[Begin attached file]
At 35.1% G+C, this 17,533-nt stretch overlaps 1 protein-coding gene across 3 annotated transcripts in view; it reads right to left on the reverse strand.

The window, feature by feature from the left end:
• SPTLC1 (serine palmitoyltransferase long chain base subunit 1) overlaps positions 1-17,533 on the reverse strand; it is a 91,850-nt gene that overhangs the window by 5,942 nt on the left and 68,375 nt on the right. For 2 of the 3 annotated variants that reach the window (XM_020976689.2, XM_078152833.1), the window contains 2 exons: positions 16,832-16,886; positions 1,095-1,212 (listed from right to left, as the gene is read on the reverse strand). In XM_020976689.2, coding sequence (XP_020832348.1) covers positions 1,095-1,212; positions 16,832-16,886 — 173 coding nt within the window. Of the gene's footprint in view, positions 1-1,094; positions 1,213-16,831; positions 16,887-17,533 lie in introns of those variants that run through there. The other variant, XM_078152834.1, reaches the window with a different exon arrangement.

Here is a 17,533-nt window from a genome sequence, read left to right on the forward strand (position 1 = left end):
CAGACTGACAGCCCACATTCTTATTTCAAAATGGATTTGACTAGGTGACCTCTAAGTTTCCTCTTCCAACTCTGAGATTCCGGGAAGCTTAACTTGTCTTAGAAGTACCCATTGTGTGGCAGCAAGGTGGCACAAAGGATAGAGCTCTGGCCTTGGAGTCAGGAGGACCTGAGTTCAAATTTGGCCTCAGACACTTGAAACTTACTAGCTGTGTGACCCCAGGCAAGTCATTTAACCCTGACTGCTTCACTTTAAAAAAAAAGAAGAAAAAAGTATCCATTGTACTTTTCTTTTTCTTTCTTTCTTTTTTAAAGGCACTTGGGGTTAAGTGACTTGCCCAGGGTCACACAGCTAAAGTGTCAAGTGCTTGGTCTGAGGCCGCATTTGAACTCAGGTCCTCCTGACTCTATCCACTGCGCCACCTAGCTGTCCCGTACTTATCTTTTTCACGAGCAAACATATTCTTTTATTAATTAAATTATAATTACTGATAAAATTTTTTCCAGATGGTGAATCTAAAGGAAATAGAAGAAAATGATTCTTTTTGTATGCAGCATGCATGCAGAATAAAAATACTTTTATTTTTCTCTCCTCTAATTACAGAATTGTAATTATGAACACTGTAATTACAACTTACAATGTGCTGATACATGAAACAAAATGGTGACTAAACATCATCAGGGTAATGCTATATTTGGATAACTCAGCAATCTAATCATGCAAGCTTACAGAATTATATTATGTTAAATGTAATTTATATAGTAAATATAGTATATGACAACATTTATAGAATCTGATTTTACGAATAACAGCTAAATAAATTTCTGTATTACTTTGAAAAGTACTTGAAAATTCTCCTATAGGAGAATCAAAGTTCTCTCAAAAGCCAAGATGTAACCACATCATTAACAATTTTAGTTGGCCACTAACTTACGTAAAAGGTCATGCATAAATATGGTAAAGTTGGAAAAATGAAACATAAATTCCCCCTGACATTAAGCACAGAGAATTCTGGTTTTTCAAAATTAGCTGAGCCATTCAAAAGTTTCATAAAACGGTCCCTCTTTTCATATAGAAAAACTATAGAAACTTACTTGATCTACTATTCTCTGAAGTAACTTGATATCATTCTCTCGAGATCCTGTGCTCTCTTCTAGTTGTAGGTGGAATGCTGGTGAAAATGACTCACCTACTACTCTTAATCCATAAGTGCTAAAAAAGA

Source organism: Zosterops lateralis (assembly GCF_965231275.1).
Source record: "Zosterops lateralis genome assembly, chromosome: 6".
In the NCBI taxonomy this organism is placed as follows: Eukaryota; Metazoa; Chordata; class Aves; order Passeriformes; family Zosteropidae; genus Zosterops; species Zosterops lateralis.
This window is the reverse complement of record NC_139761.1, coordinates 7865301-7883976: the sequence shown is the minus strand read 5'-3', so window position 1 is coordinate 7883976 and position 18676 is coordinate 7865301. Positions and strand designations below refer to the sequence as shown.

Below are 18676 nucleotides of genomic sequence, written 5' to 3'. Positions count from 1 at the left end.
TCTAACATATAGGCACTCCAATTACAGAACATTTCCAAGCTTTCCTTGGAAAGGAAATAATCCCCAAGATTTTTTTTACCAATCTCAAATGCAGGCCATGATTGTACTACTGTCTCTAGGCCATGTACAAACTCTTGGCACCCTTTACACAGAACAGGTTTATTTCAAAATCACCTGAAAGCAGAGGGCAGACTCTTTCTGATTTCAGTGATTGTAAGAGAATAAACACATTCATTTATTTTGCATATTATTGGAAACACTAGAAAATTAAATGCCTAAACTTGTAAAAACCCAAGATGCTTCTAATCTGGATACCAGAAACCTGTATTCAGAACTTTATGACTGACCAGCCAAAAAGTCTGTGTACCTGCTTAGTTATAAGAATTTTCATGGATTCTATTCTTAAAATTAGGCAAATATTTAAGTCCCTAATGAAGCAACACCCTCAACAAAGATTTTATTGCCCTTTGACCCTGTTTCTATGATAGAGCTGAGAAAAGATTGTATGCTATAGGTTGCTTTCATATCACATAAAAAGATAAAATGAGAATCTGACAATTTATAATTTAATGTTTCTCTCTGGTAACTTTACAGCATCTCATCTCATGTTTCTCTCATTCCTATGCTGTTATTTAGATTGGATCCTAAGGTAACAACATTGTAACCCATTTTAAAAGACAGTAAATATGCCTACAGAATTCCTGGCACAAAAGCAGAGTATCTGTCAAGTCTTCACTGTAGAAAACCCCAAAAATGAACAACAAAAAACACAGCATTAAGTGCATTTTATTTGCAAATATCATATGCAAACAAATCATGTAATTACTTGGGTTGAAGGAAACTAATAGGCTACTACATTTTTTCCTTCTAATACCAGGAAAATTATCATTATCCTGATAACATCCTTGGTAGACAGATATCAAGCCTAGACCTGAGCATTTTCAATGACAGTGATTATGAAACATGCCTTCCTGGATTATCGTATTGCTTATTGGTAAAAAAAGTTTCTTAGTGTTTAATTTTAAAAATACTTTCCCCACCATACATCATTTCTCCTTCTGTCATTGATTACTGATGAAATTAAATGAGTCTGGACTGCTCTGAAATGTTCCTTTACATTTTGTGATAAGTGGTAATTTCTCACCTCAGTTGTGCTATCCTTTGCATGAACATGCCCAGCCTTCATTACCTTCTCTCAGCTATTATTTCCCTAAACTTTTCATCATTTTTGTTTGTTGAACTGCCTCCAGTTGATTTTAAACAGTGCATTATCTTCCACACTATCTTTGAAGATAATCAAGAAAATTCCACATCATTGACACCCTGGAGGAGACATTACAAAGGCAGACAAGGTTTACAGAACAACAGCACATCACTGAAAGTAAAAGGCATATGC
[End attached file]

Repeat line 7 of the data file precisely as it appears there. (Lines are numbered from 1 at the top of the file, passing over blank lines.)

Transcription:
Source record: "Zosterops lateralis genome assembly, chromosome: 6".